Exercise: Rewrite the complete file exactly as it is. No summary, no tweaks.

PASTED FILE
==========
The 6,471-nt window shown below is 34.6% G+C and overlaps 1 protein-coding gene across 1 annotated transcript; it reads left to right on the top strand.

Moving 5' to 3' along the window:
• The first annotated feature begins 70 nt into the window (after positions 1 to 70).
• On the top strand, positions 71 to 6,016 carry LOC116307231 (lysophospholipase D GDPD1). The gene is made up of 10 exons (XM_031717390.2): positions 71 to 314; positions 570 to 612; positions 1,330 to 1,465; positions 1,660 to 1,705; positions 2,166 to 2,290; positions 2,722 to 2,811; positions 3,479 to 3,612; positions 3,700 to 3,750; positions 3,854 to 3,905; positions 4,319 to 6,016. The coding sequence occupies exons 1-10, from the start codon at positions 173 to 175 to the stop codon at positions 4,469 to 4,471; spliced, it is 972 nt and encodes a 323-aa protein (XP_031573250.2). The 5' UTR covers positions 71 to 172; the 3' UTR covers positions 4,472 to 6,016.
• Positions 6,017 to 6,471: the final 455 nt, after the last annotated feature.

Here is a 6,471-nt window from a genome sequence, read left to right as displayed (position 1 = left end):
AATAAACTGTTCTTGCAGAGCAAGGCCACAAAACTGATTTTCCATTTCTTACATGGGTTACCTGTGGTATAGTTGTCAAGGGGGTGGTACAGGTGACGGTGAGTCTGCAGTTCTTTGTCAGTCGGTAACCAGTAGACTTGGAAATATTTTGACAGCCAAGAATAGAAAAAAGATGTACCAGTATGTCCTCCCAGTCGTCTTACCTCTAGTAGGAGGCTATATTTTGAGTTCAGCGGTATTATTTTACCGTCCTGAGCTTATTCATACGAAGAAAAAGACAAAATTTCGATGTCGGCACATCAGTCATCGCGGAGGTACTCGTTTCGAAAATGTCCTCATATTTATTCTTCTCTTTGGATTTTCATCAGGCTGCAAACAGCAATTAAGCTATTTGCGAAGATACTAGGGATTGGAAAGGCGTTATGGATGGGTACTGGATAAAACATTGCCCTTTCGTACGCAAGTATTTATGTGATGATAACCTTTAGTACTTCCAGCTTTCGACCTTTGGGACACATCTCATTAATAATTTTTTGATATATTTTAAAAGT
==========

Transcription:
The 6,471-nt window shown below is 34.6% G+C and overlaps 1 protein-coding gene across 1 annotated transcript; it reads left to right on the top strand.

Moving 5' to 3' along the window:
• The first annotated feature begins 70 nt into the window (after positions 1 to 70).
• On the top strand, positions 71 to 6,016 carry LOC116307231 (lysophospholipase D GDPD1). The gene is made up of 10 exons (XM_031717390.2): positions 71 to 314; positions 570 to 612; positions 1,330 to 1,465; positions 1,660 to 1,705; positions 2,166 to 2,290; positions 2,722 to 2,811; positions 3,479 to 3,612; positions 3,700 to 3,750; positions 3,854 to 3,905; positions 4,319 to 6,016. The coding sequence occupies exons 1-10, from the start codon at positions 173 to 175 to the stop codon at positions 4,469 to 4,471; spliced, it is 972 nt and encodes a 323-aa protein (XP_031573250.2). The 5' UTR covers positions 71 to 172; the 3' UTR covers positions 4,472 to 6,016.
• Positions 6,017 to 6,471: the final 455 nt, after the last annotated feature.

Here is a 6,471-nt window from a genome sequence, read left to right as displayed (position 1 = left end):
AATAAACTGTTCTTGCAGAGCAAGGCCACAAAACTGATTTTCCATTTCTTACATGGGTTACCTGTGGTATAGTTGTCAAGGGGGTGGTACAGGTGACGGTGAGTCTGCAGTTCTTTGTCAGTCGGTAACCAGTAGACTTGGAAATATTTTGACAGCCAAGAATAGAAAAAAGATGTACCAGTATGTCCTCCCAGTCGTCTTACCTCTAGTAGGAGGCTATATTTTGAGTTCAGCGGTATTATTTTACCGTCCTGAGCTTATTCATACGAAGAAAAAGACAAAATTTCGATGTCGGCACATCAGTCATCGCGGAGGTACTCGTTTCGAAAATGTCCTCATATTTATTCTTCTCTTTGGATTTTCATCAGGCTGCAAACAGCAATTAAGCTATTTGCGAAGATACTAGGGATTGGAAAGGCGTTATGGATGGGTACTGGATAAAACATTGCCCTTTCGTACGCAAGTATTTATGTGATGATAACCTTTAGTACTTCCAGCTTTCGACCTTTGGGACACATCTCATTAATAATTTTTTGATATATTTTAAAAGT